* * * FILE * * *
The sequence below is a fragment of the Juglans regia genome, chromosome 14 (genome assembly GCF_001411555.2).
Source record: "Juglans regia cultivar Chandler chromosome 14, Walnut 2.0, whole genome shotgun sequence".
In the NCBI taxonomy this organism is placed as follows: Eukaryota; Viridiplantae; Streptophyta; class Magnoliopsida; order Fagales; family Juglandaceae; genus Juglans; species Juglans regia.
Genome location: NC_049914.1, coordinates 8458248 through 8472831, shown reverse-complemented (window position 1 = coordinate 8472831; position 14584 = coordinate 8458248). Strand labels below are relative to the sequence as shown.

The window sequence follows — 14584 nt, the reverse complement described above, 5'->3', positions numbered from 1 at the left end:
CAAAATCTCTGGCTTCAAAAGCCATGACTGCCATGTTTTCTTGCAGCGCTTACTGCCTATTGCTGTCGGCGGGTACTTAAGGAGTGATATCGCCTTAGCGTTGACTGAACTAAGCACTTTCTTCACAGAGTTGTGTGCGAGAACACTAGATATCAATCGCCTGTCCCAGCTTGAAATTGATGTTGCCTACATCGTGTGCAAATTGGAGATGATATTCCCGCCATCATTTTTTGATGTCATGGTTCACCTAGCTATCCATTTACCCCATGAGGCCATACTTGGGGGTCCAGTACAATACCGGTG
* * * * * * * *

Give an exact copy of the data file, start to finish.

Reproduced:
The sequence below is a fragment of the Juglans regia genome, chromosome 14 (genome assembly GCF_001411555.2).
Source record: "Juglans regia cultivar Chandler chromosome 14, Walnut 2.0, whole genome shotgun sequence".
In the NCBI taxonomy this organism is placed as follows: Eukaryota; Viridiplantae; Streptophyta; class Magnoliopsida; order Fagales; family Juglandaceae; genus Juglans; species Juglans regia.
Genome location: NC_049914.1, coordinates 8458248 through 8472831, shown reverse-complemented (window position 1 = coordinate 8472831; position 14584 = coordinate 8458248). Strand labels below are relative to the sequence as shown.

The window sequence follows — 14584 nt, the reverse complement described above, 5'->3', positions numbered from 1 at the left end:
CAAAATCTCTGGCTTCAAAAGCCATGACTGCCATGTTTTCTTGCAGCGCTTACTGCCTATTGCTGTCGGCGGGTACTTAAGGAGTGATATCGCCTTAGCGTTGACTGAACTAAGCACTTTCTTCACAGAGTTGTGTGCGAGAACACTAGATATCAATCGCCTGTCCCAGCTTGAAATTGATGTTGCCTACATCGTGTGCAAATTGGAGATGATATTCCCGCCATCATTTTTTGATGTCATGGTTCACCTAGCTATCCATTTACCCCATGAGGCCATACTTGGGGGTCCAGTACAATACCGGTG